The creator of the ascetic and introverted sleuth—highest instance of what Jacques Barzun termed “the romance of reason”—was himself a hearty, athletic, patriotic type: an exemplar of Victorian values. Born to a “good” family that was nonetheless compromised by alcoholism and indigence and (probably) insanity on the part of his father, Conan Doyle tried all the avenues that were open to those without capital: Arctic and African expeditions; colonial and military postings; the medical profession. (The option of taking holy orders—often reserved for the fool of the family or for the least promising younger son—did not appeal to him. He experienced an early revulsion from Christianity as a consequence of being sent to a harsh Roman Catholic public school.) Forced to settle for the life of a general practitioner in Southsea—the scene of childhood for Charles Dickens and Rudyard Kipling—he found in himself the cacoethia scribendi, or the urge to scribble, and hoped to become a historical novelist on the model of Sir Walter Scott. Personally, I think his romances of high medieval England, especially The White Company, to be grossly underrated. And his tales of the Napoleonic wars, related through an attractive if slightly farcical French gallant named Brigadier Gerard, are something better than well crafted. It was his fate, however, to invent a stop-gap fictional “character” with whom to pay the bills, and to have his second-order creation take over, golem-like, his life and reputation.

Why does the mystique of Sherlock persist? Auden supplies only part of the answer but, I think, the most important part. Comparable authors in the middlebrow English market—John Buchan, say, or “Sapper” with his Bulldog Drummond—have dated badly because they made uncritical assumptions about the British Empire, and because they encoded social and racial prejudices that were questionable even in their own time. (In the case of Bulldog Drummond, one might add that there was a shocking element of sadism, while the bigoted and semiliterate pulp produced by Agatha Christie raises only the uninteresting mystery of its own success.) With Holmes and Watson, however, Conan Doyle achieved something closer to the ageless if not the transcendent. The two men can be ranked fictionally with Don Quixote and Sancho Panza, or Jeeves and Wooster, and (since many people subconsciously refer to them as if they were, in fact, real) with Samuel Johnson and James Boswell. They are wholly anchored in time and place, to be sure. But the gaslight and the fog and the hansom cab are not enough on their own to explain the almost numinous appeal.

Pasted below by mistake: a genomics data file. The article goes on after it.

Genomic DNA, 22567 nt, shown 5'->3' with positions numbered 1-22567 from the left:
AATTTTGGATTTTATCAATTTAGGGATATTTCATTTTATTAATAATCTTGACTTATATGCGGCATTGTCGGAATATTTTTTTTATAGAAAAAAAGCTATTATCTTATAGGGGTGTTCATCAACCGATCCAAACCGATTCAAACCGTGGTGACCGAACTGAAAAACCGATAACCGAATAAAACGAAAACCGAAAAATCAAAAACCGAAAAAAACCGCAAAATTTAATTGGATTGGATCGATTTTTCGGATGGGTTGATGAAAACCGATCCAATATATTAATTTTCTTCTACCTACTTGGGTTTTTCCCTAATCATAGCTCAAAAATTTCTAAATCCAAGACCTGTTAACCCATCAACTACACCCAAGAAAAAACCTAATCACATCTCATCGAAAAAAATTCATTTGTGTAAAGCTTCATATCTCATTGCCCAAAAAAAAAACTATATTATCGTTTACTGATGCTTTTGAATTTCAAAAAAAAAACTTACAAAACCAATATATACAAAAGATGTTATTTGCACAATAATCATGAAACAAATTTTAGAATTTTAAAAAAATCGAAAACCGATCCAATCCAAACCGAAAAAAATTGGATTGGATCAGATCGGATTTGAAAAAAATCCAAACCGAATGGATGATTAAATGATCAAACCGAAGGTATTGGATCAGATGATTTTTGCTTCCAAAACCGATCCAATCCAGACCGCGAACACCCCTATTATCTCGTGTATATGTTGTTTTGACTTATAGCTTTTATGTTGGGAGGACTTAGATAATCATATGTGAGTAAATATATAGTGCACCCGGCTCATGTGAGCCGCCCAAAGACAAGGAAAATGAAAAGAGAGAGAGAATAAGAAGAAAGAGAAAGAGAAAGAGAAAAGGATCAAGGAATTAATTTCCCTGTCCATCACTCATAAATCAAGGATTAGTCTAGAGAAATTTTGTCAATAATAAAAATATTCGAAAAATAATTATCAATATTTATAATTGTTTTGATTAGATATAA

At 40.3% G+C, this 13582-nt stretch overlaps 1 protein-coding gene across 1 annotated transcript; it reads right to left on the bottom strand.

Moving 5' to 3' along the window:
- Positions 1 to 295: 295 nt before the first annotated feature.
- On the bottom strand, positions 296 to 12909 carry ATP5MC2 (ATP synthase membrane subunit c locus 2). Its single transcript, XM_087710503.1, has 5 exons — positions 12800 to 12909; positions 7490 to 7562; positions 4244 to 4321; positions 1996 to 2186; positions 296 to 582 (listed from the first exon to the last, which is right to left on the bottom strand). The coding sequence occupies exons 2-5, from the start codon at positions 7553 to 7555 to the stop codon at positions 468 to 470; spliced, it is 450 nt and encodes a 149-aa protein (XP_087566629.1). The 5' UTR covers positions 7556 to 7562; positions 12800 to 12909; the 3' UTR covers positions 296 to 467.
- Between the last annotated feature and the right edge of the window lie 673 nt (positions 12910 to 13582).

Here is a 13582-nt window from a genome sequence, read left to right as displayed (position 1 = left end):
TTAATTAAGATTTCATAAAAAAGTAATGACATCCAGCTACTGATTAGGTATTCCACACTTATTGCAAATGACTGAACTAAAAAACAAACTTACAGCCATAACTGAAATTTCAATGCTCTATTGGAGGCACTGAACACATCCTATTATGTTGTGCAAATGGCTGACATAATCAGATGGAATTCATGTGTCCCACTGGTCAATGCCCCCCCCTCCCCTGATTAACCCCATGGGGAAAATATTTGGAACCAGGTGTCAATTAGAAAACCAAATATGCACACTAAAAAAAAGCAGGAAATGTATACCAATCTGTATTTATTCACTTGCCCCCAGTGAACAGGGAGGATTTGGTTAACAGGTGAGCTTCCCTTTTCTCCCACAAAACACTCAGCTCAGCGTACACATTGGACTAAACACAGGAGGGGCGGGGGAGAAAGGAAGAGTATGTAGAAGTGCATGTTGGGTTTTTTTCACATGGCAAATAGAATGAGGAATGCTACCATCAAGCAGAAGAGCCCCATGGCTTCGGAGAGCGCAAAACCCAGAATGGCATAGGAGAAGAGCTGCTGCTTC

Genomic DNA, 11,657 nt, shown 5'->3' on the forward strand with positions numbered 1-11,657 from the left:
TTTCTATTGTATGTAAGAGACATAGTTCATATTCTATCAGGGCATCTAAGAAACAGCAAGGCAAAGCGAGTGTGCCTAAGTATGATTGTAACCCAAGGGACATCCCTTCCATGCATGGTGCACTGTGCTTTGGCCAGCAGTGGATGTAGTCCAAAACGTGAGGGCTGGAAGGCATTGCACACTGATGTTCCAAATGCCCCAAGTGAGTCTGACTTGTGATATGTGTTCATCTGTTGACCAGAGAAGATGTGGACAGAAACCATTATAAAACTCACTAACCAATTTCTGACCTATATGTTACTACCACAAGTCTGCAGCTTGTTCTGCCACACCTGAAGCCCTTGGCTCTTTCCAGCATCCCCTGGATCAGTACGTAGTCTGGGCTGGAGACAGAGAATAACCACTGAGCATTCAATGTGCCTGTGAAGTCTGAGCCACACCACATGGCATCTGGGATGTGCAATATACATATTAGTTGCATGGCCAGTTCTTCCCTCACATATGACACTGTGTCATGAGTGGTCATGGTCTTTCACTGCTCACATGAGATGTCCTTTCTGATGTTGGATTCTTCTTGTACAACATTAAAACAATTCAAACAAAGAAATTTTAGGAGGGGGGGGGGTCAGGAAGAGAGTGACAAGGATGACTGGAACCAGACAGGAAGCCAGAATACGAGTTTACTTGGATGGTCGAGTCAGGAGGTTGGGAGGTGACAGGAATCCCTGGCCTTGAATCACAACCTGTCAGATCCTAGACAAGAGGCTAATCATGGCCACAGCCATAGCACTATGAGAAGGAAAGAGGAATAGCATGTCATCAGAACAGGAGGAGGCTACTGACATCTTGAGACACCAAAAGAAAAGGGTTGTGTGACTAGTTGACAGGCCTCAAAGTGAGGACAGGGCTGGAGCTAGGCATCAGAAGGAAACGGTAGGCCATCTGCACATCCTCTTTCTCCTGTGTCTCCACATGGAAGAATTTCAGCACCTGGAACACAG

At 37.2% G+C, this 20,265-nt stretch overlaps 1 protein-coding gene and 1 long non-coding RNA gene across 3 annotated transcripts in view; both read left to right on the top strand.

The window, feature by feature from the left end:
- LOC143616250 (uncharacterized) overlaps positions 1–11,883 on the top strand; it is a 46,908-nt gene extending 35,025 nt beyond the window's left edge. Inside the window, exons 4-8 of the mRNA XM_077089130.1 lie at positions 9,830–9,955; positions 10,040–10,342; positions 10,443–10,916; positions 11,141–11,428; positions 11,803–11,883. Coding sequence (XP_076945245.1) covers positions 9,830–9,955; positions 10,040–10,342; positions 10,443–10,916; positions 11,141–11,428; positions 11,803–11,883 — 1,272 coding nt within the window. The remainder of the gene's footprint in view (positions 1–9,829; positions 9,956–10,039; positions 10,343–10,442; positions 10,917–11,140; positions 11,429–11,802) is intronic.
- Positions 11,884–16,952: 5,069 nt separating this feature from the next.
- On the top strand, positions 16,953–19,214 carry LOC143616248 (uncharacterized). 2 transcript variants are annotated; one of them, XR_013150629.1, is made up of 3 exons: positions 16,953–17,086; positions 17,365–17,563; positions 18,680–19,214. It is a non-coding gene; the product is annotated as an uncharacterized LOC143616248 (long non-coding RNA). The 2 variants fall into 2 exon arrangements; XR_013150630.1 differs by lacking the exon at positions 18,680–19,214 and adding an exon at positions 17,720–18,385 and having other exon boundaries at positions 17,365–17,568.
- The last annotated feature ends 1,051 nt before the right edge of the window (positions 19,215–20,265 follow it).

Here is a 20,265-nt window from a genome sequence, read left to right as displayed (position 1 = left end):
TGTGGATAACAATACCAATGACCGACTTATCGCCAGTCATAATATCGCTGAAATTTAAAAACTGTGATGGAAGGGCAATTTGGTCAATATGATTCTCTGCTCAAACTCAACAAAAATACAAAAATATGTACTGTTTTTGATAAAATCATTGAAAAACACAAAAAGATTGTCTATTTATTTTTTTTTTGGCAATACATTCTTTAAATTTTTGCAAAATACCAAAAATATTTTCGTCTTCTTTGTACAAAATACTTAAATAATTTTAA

The two essential elements, common to almost all the stories, are, first, a commitment to science and the forensic as positively healing powers—almost on a par with medicine itself—and, second, a thirst, or perhaps better to say an instinct, for justice. Holmes is not exactly Robin Hood. On more than one occasion he acts with lofty discretion for illustrious or potent clients, and in one rather regrettable instance (“The Priory School”) seems positively to solicit money from a venal duke. But his exertions are generally rendered on the side of the powerless or the wronged and there is usually no mention of any fee.

Though violence is used and neither Holmes nor Watson is in the least bit pacific, it is sheer power of mind that does the trick, and that turns the tables not just on evil but—by letting in the light—on superstition and nameless dread as well. It must be for this reason that Umberto Eco, in The Name of the Rose, awards the name Sir William of Baskerville to the lucid, deductive investigator who dispels the cloud of monkish obfuscation.

Contemptible though he found his own literary success—“The Final Problem” was not the first time he had contemplated shoving Sherlock into the caldron of the Reichenbach Falls—Conan Doyle was proud of the associations that it brought him. Recalling his “breakthrough” as a celebrated author, he wrote:

At that time I was practising in a small way as a doctor, and in a draper’s shop close by H.G. Wells was an assistant. There was also a raw-boned Irishman rolling about London. His name was Bernard Shaw. There was another named Thomas Hardy, and there was a young journalist struggling for a living in Nottingham, whose name was Barrie.